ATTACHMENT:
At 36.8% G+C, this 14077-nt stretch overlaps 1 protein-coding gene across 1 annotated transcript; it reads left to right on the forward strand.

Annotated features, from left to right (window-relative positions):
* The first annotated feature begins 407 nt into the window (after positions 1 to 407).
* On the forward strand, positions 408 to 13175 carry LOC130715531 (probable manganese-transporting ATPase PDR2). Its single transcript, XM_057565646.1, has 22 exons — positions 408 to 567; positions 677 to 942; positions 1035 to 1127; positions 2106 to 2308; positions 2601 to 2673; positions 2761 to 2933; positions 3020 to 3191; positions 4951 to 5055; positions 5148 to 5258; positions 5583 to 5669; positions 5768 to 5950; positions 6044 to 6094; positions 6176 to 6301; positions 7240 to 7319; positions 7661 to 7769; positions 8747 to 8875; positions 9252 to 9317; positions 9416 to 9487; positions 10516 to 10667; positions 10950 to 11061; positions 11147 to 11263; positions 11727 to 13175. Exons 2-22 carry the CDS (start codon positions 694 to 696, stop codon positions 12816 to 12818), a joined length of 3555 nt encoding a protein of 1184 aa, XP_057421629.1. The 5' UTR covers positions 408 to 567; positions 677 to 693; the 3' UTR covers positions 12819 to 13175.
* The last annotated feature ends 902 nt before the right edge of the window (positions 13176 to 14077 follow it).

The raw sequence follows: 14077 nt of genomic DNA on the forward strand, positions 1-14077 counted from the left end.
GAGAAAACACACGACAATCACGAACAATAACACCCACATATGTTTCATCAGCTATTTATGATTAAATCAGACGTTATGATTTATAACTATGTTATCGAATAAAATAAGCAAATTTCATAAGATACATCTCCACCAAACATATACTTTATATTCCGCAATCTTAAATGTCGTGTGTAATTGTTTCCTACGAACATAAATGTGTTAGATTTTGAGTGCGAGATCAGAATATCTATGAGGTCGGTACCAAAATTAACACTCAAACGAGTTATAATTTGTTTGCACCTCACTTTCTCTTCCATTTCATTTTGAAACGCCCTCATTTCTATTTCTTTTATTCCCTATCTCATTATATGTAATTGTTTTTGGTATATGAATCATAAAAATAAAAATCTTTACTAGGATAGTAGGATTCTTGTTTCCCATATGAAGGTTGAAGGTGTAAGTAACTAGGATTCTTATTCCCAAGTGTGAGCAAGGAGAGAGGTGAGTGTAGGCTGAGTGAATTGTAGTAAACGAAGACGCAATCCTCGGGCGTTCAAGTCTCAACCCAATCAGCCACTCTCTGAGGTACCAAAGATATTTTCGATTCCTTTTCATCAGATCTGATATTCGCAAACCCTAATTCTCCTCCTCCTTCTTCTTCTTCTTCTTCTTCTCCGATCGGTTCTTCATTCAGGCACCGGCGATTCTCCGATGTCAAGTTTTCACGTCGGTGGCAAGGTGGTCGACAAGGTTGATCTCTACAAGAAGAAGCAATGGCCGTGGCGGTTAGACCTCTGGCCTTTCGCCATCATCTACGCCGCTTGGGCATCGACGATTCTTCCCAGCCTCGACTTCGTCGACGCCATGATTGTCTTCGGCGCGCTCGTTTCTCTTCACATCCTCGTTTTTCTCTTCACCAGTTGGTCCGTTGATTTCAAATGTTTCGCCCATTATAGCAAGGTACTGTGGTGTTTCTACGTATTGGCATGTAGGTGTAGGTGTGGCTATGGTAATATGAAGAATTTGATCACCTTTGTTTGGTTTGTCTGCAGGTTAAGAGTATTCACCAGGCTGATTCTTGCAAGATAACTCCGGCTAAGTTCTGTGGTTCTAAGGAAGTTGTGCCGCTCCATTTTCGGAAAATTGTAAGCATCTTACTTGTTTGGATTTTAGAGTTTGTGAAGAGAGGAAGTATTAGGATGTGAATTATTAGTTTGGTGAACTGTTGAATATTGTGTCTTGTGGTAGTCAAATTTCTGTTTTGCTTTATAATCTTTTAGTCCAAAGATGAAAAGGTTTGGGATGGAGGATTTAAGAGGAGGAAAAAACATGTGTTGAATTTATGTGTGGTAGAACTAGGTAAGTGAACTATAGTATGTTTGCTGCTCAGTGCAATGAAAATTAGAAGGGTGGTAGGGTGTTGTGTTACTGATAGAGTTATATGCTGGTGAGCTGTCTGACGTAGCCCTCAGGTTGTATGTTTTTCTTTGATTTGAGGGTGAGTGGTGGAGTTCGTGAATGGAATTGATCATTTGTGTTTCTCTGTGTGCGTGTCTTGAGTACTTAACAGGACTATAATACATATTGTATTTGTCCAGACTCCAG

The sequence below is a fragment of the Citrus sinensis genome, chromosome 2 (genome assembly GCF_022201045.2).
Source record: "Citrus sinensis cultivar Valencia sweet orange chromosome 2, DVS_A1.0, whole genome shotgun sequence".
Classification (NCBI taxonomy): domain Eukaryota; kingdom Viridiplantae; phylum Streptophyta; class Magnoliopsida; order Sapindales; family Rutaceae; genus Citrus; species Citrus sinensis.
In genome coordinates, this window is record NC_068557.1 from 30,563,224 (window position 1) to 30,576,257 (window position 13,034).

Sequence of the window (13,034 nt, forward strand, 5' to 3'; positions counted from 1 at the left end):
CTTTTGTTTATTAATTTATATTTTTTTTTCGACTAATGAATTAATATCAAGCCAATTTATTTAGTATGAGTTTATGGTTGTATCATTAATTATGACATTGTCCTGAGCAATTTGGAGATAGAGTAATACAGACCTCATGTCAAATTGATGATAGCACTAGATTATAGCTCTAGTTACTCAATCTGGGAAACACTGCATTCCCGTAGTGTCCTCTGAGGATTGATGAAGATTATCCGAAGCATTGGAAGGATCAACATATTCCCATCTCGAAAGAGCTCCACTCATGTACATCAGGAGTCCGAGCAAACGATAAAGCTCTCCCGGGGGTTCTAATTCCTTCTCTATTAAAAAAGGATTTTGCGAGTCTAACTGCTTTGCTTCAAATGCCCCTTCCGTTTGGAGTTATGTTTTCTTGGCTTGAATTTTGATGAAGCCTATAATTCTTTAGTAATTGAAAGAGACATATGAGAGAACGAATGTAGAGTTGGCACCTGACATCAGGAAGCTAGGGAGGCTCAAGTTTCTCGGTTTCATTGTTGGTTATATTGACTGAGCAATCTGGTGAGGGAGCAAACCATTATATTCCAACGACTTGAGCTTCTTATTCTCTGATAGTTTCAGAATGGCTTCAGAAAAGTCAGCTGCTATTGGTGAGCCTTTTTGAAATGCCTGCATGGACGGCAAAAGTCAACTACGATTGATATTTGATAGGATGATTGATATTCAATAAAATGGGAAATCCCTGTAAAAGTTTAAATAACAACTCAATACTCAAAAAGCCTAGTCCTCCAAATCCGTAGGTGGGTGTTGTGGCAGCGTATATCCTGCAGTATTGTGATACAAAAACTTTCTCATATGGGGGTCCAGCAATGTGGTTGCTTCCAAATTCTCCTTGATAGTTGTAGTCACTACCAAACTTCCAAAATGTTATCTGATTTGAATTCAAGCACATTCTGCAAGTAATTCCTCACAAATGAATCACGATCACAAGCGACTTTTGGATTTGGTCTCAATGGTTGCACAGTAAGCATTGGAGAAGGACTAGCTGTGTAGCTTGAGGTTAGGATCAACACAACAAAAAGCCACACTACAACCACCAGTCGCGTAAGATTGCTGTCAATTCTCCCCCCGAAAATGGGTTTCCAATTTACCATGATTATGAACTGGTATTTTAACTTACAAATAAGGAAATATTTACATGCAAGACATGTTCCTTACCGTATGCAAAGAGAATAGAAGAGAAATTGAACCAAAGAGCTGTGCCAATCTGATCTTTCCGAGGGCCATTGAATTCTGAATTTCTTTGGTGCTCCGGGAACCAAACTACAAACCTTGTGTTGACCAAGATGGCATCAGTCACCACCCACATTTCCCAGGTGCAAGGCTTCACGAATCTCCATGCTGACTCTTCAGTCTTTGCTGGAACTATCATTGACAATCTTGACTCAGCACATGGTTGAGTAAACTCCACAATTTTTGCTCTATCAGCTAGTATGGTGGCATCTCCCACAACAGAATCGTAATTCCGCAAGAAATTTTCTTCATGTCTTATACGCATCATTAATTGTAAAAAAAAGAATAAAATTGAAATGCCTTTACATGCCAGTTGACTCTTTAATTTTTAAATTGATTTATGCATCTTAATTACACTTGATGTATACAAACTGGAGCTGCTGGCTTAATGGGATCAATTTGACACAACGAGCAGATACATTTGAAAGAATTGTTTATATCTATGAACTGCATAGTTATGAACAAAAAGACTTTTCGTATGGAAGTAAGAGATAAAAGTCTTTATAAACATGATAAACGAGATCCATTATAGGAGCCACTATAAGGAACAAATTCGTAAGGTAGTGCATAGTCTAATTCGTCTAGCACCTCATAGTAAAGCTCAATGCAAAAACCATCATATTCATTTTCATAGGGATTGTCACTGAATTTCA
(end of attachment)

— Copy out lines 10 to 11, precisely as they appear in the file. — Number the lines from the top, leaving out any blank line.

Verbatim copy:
Classification (NCBI taxonomy): domain Eukaryota; kingdom Viridiplantae; phylum Streptophyta; class Magnoliopsida; order Sapindales; family Rutaceae; genus Citrus; species Citrus sinensis.
In genome coordinates, this window is record NC_068557.1 from 30,563,224 (window position 1) to 30,576,257 (window position 13,034).